Retirement, you may be looking forward to or you may be hating the thought of it, or both, at the same time. How can that be? Well, we are living longer, more active lives. But a shifting economy has put a dent into the finances of millions of Americans approaching retirement age.
As such, many Americans are worried that they will run out of money at some time during their retirement. But you don’t need to worry and here are some of the strategies you can use to make sure you have the money you need.
Let’s start with something that you need to know about retirement planning.
Some experts have concluded nearly half of the workers approaching retirement age lack the savings they need to enjoy retirement.
In absence of savings or a pension, this means that these workers will need to rely on Social Security – which many believe will run out of money before 2030.
To make matters worse an Ipsos/New York Life survey recently found that 75% of those questioned did not know how much they could safely take out of their retirement savings each year.
This is a big problem as a 60-year-old man living today is expected to live to be 85 or older.
It’s an even bigger problem when you consider that healthcare costs for most Americans will soar after they reached the age of 80.
What does this mean? Well, Baby Boomers are in a tough spot. Not only have they had to live through one of the most volatile economies in the history of the U.S. but they are also rushing towards retirement at lightning speed.
However, the news is not all bad.
For one thing, it is never too late to change the course of your retirement planning.
In addition, living longer means we have more years to earn additional income needed to enjoy retirement.
What are some of the things you need to know about retirement planning? Well, it starts with knowing how to figure out how money you will need to survive.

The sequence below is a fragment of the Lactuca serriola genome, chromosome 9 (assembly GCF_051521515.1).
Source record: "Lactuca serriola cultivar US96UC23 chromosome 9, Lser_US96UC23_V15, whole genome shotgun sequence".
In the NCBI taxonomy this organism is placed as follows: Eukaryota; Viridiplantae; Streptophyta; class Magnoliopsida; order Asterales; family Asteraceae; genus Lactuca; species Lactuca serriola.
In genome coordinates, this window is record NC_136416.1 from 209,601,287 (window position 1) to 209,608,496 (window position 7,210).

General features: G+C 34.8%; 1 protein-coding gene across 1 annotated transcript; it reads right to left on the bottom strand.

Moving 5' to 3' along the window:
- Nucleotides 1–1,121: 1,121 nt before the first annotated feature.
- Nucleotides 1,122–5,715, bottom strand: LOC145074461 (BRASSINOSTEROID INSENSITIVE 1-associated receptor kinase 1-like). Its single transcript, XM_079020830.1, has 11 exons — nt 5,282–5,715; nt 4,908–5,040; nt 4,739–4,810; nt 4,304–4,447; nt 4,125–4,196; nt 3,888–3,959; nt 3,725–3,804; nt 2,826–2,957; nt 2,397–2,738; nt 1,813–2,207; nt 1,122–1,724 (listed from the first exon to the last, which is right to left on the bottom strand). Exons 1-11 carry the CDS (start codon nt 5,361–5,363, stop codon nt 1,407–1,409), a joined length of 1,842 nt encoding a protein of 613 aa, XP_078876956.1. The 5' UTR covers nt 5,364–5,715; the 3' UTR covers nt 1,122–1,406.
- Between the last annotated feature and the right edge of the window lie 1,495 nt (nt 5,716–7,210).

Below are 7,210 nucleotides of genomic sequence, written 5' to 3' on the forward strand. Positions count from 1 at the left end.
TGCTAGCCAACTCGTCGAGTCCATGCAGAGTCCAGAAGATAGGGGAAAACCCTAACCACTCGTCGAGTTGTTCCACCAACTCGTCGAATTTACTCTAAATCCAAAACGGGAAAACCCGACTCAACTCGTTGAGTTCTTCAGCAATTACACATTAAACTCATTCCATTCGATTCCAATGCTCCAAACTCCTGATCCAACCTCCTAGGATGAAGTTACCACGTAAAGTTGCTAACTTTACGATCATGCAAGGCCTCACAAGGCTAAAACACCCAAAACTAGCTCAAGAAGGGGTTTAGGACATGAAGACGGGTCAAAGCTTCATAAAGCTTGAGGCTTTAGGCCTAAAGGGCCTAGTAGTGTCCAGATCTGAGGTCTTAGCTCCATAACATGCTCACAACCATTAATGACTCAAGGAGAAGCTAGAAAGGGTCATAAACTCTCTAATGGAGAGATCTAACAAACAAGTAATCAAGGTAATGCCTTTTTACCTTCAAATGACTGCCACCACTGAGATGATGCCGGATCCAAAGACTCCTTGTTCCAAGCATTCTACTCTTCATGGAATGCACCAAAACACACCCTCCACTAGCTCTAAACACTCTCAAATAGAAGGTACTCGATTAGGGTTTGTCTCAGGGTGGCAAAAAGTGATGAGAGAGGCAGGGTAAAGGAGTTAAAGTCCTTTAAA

This includes calculating monthly expenses, healthcare costs, and have additional funds available for discretionary spending.
When calculating, remember to factor in inflation as even 2% inflation could have a substantial impact on how much money you will need to cover expenses over time.
In addition, you will want to figure out where the money you need will come from. As mentioned, Social Security has become a primary source of retirement income for millions of Americans. But other options include 401(k) plans and other fixed-income investments.
Increasingly, another option for many Americans is the reverse mortgage. This is a home mortgage which allows owners over the age of 62 to tap into the equity they have built up in their home without needing to make any payments until the home is sold.
While this sounds like a great option to pay for retirement, it is not always the best fit and the decision to take on a reverse mortgage will depend on the specifics of your financial position.
But let’s assume that you don’t want to rely on just Social Security and reverse mortgages alone. As such, you will need to build up your nest egg to make sure you have enough money for retirement.
Ultimately, the answer to how much you should save will depend on your age and how much you are earning. But the simple answer is that you should be considering saving as much as possible and then save at least 10% more.
Do so will help you to put as much money as possible and as quickly as possible.
Another thing to know is that the so-called 4% rule might not work for most retirees anymore. The rule outlines that you only withdraw 4% of your retirement savings in any given year.
The assumption is that this approach will ensure you have enough money left in the account to take advantage of the appreciation of the remaining assets.
However, this rule becomes less viable the older you get. As such, a better plan might be to look at retirement planning strategies which grow your savings until you reach the age of 75.
This could include part-time work, reinvesting interest and dividends in your savings accounts, and ways to cut expenses. Doing so will help you to ensure that you won’t run out of money when you retire.